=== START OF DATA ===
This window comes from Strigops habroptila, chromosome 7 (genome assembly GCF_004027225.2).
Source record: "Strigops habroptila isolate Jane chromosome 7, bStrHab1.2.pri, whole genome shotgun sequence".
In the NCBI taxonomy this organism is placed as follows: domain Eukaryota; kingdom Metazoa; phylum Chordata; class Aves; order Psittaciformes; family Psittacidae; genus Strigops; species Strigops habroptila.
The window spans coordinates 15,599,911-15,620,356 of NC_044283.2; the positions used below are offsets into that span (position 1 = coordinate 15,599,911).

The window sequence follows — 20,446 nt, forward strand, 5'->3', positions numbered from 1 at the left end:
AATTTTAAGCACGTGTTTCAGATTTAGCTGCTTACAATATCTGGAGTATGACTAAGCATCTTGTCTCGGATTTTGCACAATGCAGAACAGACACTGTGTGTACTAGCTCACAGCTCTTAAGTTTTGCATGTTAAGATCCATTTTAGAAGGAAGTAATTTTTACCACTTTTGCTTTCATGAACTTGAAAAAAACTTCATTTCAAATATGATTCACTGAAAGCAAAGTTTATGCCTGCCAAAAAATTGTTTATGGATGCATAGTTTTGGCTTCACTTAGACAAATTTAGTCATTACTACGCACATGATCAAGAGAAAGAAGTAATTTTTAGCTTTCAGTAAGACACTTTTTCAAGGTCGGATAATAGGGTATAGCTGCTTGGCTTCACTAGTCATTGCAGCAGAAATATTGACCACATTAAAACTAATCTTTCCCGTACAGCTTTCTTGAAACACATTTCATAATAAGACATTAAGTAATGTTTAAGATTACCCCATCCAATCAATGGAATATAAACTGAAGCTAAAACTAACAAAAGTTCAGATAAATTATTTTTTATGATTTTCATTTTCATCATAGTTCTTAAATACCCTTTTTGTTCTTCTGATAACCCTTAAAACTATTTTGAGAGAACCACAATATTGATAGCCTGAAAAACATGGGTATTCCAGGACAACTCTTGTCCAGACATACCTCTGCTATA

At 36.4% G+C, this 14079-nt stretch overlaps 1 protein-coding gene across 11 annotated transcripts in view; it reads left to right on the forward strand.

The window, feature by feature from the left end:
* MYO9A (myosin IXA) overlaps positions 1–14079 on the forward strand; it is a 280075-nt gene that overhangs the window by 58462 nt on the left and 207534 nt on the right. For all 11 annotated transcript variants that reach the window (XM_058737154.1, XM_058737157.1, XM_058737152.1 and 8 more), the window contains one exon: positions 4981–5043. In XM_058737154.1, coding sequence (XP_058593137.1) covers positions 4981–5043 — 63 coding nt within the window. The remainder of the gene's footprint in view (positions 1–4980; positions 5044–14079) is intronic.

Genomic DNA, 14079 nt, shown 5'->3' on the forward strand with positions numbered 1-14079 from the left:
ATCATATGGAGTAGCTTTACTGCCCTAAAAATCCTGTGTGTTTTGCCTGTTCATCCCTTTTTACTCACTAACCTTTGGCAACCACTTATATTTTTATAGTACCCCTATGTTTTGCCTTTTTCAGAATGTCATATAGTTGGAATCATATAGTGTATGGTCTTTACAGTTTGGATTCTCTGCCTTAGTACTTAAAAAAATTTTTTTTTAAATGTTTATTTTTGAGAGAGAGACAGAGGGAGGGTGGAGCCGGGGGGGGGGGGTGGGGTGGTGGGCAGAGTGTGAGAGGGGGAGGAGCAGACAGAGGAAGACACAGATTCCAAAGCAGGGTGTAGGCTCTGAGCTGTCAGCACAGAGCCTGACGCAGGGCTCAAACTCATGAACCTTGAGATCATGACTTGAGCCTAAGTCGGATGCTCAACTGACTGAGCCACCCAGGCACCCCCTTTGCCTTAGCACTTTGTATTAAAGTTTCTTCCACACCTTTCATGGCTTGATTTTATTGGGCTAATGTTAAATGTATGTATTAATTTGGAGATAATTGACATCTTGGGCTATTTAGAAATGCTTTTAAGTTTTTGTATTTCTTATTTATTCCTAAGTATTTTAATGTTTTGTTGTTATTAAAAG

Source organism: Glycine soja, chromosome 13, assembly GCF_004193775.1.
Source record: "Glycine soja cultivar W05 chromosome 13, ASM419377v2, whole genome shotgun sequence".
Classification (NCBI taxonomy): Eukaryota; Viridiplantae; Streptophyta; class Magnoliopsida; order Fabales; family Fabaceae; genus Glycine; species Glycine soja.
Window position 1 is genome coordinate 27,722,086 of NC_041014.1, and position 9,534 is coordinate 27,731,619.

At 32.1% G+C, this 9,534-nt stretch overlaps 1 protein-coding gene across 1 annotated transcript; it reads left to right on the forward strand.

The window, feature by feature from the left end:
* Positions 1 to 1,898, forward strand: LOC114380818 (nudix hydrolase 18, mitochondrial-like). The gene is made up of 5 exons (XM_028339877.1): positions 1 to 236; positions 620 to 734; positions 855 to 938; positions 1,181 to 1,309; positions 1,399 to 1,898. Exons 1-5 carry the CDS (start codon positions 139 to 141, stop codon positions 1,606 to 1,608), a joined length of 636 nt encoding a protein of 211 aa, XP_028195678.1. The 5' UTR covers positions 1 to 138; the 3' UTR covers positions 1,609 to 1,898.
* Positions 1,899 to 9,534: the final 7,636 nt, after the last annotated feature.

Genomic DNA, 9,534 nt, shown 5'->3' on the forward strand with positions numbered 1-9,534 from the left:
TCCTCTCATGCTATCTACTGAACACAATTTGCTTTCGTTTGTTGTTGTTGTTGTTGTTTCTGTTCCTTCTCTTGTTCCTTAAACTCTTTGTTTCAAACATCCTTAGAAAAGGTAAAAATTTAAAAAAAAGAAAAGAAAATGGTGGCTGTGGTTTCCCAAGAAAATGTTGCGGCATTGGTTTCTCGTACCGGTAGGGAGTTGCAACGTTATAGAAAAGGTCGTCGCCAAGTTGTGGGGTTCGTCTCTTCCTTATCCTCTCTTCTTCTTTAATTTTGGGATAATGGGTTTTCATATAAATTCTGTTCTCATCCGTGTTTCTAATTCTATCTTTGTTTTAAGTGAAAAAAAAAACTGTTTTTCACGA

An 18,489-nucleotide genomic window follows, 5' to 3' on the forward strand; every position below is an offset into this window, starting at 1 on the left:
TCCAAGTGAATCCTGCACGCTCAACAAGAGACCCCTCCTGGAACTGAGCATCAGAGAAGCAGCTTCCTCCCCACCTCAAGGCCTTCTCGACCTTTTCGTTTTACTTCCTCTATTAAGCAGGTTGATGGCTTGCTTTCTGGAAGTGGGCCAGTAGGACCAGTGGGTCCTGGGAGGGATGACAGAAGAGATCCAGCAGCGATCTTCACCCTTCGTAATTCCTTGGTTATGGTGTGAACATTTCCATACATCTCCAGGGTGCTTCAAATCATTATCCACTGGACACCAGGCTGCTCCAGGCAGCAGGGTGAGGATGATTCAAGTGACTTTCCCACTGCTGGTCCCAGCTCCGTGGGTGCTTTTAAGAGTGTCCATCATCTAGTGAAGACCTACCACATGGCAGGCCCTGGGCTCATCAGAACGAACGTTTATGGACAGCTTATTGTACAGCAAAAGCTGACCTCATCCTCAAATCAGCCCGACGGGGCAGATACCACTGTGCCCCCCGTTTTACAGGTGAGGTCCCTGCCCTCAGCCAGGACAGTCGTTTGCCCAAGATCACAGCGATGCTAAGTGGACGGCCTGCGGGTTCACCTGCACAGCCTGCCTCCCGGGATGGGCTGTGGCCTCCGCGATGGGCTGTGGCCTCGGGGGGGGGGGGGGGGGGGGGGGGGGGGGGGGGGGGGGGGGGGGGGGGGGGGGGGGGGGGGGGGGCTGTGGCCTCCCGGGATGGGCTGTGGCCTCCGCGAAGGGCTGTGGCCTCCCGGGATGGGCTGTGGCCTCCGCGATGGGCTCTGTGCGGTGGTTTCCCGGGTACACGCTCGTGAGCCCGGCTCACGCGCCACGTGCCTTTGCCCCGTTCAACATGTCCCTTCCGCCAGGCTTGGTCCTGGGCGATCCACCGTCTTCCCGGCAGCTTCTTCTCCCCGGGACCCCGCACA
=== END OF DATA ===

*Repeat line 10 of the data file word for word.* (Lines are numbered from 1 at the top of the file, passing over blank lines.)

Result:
Genomic DNA, 14079 nt, shown 5'->3' on the forward strand with positions numbered 1-14079 from the left: